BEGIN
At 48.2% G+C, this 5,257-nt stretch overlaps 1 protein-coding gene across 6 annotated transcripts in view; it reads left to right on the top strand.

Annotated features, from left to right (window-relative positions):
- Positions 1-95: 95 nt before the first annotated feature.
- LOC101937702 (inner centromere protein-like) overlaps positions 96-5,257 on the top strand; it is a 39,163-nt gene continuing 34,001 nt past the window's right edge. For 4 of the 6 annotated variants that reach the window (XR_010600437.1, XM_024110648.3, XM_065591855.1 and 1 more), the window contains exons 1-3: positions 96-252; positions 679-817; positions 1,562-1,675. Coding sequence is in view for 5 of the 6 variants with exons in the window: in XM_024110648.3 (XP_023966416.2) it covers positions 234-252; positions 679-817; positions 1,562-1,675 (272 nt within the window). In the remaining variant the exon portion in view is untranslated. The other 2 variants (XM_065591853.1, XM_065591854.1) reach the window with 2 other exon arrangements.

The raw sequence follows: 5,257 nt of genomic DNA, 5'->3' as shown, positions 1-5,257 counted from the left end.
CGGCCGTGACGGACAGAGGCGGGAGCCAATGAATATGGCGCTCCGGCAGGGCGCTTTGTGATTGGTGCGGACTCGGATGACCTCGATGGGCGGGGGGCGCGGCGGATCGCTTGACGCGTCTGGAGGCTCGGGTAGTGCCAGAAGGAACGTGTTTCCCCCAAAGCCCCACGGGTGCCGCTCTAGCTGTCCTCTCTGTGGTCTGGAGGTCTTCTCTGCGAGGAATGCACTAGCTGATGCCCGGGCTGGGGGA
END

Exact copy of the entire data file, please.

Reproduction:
At 48.2% G+C, this 5,257-nt stretch overlaps 1 protein-coding gene across 6 annotated transcripts in view; it reads left to right on the top strand.

Annotated features, from left to right (window-relative positions):
- Positions 1-95: 95 nt before the first annotated feature.
- LOC101937702 (inner centromere protein-like) overlaps positions 96-5,257 on the top strand; it is a 39,163-nt gene continuing 34,001 nt past the window's right edge. For 4 of the 6 annotated variants that reach the window (XR_010600437.1, XM_024110648.3, XM_065591855.1 and 1 more), the window contains exons 1-3: positions 96-252; positions 679-817; positions 1,562-1,675. Coding sequence is in view for 5 of the 6 variants with exons in the window: in XM_024110648.3 (XP_023966416.2) it covers positions 234-252; positions 679-817; positions 1,562-1,675 (272 nt within the window). In the remaining variant the exon portion in view is untranslated. The other 2 variants (XM_065591853.1, XM_065591854.1) reach the window with 2 other exon arrangements.

The raw sequence follows: 5,257 nt of genomic DNA, 5'->3' as shown, positions 1-5,257 counted from the left end.
CGGCCGTGACGGACAGAGGCGGGAGCCAATGAATATGGCGCTCCGGCAGGGCGCTTTGTGATTGGTGCGGACTCGGATGACCTCGATGGGCGGGGGGCGCGGCGGATCGCTTGACGCGTCTGGAGGCTCGGGTAGTGCCAGAAGGAACGTGTTTCCCCCAAAGCCCCACGGGTGCCGCTCTAGCTGTCCTCTCTGTGGTCTGGAGGTCTTCTCTGCGAGGAATGCACTAGCTGATGCCCGGGCTGGGGGA